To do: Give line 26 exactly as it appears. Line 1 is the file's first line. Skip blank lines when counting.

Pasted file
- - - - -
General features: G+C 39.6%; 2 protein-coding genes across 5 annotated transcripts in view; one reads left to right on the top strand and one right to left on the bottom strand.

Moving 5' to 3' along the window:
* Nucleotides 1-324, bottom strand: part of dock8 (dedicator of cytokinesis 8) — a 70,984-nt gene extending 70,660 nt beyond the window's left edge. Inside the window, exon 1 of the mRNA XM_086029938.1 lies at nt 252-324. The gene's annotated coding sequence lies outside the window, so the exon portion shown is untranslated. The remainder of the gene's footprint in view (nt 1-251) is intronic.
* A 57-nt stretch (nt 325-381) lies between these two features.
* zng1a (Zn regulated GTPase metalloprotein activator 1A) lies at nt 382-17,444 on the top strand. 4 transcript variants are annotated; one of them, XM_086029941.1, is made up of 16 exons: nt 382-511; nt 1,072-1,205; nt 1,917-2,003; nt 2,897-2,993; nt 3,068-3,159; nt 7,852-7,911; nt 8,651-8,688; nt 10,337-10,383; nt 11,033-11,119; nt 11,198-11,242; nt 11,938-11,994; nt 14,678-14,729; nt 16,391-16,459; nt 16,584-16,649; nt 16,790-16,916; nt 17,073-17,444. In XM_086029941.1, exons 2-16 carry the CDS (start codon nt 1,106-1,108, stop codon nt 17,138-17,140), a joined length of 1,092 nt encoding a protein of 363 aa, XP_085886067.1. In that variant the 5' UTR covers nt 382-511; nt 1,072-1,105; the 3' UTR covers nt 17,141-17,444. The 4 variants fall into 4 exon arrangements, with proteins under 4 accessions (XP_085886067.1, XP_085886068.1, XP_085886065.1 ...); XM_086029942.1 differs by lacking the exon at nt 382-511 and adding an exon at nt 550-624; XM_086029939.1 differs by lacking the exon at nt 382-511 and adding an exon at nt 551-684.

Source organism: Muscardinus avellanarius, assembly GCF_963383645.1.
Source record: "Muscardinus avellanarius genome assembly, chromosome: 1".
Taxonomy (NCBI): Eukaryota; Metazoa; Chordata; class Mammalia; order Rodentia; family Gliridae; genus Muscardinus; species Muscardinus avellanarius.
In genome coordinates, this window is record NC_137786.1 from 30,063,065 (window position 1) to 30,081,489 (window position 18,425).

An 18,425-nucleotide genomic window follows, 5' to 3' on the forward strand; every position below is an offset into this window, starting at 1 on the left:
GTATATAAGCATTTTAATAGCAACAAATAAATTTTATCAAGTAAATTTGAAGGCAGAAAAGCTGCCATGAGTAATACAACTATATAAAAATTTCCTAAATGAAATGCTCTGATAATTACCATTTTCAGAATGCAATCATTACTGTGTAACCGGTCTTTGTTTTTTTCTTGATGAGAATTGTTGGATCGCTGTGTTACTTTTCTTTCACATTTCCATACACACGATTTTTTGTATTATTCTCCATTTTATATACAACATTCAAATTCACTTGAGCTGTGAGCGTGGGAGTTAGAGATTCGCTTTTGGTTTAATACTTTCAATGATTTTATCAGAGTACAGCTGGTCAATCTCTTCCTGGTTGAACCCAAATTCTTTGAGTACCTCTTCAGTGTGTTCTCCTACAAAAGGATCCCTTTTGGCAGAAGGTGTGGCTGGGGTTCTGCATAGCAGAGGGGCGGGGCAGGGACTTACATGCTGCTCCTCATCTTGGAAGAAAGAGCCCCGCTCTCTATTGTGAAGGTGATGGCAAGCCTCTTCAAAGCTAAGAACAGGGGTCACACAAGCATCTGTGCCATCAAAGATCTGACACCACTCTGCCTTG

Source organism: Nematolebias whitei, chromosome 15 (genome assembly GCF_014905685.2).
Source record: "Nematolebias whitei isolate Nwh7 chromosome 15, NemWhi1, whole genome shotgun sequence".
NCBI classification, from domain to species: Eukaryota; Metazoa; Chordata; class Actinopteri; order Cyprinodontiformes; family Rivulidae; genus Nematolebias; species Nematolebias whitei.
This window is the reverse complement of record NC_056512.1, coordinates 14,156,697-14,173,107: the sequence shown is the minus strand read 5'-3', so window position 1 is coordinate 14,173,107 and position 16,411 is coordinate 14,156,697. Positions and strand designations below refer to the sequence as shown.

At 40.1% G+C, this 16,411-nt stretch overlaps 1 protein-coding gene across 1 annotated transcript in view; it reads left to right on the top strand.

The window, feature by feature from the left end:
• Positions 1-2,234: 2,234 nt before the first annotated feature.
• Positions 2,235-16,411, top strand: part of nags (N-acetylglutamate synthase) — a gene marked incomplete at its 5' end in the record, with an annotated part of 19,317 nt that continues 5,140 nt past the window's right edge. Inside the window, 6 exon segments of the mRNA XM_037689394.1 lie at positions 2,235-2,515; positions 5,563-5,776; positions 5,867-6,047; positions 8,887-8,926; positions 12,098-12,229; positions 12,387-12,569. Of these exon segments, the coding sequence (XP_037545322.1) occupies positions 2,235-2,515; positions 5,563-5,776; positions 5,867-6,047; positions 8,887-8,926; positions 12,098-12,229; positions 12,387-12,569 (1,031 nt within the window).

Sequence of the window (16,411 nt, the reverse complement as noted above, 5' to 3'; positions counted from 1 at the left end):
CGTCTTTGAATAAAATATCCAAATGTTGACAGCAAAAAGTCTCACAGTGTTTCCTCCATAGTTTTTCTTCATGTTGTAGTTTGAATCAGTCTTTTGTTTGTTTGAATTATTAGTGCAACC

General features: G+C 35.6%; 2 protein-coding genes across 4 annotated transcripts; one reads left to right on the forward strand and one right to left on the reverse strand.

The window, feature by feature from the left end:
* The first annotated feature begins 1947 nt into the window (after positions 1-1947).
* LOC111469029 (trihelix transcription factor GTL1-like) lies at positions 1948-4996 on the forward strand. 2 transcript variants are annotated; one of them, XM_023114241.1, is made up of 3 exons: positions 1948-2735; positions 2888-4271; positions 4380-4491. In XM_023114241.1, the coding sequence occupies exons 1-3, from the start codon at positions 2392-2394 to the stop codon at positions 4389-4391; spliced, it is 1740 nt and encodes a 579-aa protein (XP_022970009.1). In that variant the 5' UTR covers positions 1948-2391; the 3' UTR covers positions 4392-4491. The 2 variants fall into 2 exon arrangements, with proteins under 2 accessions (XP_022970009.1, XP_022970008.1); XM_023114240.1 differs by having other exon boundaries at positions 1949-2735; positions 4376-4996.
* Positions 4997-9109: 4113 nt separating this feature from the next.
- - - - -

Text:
* Positions 4997-9109: 4113 nt separating this feature from the next.